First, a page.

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June 18, 2017

‘On the Seventh Day’ Review: Jim McKay’s First Movie in a Decade is the Summer’s Surprise Crowdpleaser

The most satisfying aspect of “On the Seventh Day,” Jim McKay’s first feature in 12 years, stems from the way it combines a simple premise with profound concerns. Set across one week in the life of a Mexican immigrant in Brooklyn, it harkens back to classic neorealist traditions by providing a window into the everyday challenges of a lower-class existence all too often ignored in mainstream cinema. At the same time, it positions the drama as a feel-good crowdpleaser, a rousing sports movie about characters trapped by their surroundings and galvanized by their communal spirit.

It doesn’t take long to establish the plight of José (Fernando Cardona, a non-professional newcomer like the rest of the cast), who works a bland job as the deliveryman at a Mexican restaurant in Brooklyn’s Carroll Gardens when he’s not leading his soccer team to a championship in the nearby neighborhood of Sunset Park. A good portion of the movie takes place against the backdrop of the borough’s expansive streets and brick buildings, with José speeding around the city and engaging with the various locals who define his constrained environment. As with Sean Baker’s 2005 “Take Out,” which portrayed the struggles of a Chinese deliveryman, “On the Seventh Day” is as much focused on sketching out a self-contained universe as it is with the conundrum that emerges from it.

See More: IndieWire’s 2005 Interview With Jim McKay

But eventually that conundrum takes centerstage. José follows a reliable schedule, juggling life with his fellow immigrants from Puebla, Mexico — most of whom live together in a crowded apartment — with his fast-paced job, and dreaming of bringing his pregnant wife to the U.S. But José’s stern white boss complicates José’s stable routine by demanding he work on the same Sunday that his team’s scheduling to play in the finals. That’s a week away, and as recurring title cards count down to the encroaching deadline, José winds up caught between personal and professional allegiances, unsure where to begin. His boss shows no pity, his team could care less about employment issues, and José feels the tug on both sides: He doesn’t want to let his pals down, but sees his current gig as the ideal route to getting papers — and bringing his wife into the country in the process.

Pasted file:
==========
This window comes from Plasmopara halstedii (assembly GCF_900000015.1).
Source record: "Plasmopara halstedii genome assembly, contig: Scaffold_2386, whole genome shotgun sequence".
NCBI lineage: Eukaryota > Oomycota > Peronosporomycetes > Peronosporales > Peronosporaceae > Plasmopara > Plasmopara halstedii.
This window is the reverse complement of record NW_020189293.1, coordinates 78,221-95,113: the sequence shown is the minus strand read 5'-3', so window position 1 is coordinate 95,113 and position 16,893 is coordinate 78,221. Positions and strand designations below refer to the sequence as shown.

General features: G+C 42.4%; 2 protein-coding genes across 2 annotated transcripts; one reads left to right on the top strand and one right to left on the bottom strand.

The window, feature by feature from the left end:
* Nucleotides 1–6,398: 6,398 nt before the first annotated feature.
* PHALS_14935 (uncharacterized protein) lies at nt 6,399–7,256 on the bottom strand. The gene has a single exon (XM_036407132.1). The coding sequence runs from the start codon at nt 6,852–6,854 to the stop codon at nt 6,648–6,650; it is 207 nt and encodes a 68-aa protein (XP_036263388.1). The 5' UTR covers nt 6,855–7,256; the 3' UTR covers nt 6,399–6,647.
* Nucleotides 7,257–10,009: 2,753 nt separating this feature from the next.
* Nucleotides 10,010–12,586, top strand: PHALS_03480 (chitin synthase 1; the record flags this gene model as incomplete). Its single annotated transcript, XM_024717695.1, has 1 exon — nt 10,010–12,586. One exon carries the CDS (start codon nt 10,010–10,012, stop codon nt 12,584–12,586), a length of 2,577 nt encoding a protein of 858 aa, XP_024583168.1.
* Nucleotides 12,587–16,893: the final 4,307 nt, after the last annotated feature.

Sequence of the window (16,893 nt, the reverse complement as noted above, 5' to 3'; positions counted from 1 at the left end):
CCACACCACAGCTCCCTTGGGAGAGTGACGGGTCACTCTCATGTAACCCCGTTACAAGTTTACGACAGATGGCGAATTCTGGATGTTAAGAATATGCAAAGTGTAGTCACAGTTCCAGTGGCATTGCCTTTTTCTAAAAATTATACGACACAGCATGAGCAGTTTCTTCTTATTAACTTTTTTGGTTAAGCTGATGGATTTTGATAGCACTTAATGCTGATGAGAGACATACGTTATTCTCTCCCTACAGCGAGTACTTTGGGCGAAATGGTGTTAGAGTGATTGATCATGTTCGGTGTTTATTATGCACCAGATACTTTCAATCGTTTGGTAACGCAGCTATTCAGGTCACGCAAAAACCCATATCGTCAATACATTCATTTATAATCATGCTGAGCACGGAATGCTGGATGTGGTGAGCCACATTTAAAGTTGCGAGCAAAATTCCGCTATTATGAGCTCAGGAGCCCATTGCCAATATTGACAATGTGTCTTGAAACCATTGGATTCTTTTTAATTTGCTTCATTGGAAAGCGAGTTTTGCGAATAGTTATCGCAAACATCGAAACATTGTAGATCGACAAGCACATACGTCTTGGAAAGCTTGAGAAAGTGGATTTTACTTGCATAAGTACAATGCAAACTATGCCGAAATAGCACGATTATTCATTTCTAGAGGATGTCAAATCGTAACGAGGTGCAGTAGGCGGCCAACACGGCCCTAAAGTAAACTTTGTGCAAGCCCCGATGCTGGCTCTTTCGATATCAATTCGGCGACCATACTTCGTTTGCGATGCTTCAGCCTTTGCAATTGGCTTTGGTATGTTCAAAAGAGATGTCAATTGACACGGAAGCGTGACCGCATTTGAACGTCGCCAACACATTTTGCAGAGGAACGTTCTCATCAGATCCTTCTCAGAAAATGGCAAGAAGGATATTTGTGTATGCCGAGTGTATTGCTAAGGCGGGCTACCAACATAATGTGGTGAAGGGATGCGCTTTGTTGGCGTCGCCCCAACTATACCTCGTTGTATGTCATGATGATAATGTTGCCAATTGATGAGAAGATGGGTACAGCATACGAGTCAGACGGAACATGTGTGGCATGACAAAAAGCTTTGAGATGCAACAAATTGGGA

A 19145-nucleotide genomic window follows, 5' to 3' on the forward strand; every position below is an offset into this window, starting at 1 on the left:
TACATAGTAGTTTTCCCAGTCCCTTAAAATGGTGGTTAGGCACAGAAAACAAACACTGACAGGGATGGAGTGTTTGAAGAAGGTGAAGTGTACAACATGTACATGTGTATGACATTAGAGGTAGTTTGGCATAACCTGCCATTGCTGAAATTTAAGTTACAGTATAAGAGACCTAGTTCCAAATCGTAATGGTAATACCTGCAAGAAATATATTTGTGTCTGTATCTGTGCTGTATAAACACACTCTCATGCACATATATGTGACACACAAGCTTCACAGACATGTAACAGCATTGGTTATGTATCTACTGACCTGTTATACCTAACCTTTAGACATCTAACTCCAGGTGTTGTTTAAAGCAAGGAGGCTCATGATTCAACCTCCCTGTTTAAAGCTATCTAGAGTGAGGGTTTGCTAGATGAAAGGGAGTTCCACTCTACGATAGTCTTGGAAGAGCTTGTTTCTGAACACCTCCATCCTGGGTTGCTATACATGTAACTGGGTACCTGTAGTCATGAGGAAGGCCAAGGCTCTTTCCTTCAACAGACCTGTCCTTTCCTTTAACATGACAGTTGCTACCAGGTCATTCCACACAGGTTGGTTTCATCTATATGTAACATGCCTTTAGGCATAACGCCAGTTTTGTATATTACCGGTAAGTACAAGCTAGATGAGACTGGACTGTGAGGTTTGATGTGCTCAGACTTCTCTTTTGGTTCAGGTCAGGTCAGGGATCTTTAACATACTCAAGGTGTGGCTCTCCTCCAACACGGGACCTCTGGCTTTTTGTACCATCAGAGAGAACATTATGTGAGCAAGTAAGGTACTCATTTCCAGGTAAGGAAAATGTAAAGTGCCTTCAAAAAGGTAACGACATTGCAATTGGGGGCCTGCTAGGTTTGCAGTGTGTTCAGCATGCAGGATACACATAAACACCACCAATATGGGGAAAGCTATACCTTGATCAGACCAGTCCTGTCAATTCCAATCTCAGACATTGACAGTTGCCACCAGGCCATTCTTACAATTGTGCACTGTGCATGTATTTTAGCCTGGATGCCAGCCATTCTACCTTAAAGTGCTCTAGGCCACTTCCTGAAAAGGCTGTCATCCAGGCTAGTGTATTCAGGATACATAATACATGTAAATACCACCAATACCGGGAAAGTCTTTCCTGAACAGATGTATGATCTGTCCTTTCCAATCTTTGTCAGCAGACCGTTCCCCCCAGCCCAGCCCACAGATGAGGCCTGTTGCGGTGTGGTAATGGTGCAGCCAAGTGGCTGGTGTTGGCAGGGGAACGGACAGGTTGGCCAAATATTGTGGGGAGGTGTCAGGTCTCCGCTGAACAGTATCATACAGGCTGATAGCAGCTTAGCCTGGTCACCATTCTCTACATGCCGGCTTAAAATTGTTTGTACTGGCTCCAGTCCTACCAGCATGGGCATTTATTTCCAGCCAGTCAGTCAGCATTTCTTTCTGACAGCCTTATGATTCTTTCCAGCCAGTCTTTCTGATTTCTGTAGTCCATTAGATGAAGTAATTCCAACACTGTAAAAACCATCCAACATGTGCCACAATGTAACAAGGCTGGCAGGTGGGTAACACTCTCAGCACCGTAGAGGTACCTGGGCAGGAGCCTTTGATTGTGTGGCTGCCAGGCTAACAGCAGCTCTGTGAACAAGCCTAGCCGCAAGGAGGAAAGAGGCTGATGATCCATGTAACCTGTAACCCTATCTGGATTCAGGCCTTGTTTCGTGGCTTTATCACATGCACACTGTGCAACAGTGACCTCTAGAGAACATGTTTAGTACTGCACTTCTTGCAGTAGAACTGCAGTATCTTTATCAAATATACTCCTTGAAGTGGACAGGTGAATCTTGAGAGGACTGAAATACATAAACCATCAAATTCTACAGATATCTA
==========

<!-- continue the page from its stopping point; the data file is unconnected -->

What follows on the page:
This setup could easily cascade into heavy-handed sentimentalism, but McKay’s too skilled a filmmaker to let that happen. While he’s spent the last decade and change directing television, he first launched his career with the minority-centric New York stories “Our Song” (which starred a young Keri Washington as a Crown Heights teen) and the HBO movie “Everyday People.” His measured approach to developing José’s story treasures understatement over bigger gestures, and even the suspenseful finale as José’s deadline arrives feels like an organic outgrowth of the moments leading up to it.

If “On the Seventh Day” overglamorized its characters or reduced them to archetypes of the struggling underclass, it might be more obvious that this movie is directed by a white guy. But that potential hurdle recedes to the background as McKay works within the confines of his setting, never creating the sense of an outsider looking in.

More than once, he pauses the story to allow for fly-on-the-wall observation: When José contends with obnoxious customers, or pauses in the midst of a busy day to grab a cheap meal, the small details inform the broader portrait of a fragile existence on the fringes of a crowded society. But there are plenty of warmer moments to offset the possibility of a pity party, from the lively evening scenes as the soccer players hang together at home to José’s tender video chat with his faraway wife. This scene marks the sole moment when McKay cuts away from the Brooklyn setting, briefly showing the woman at an internet café in a fleeting reminder of the larger world that exists beyond José’s reaches.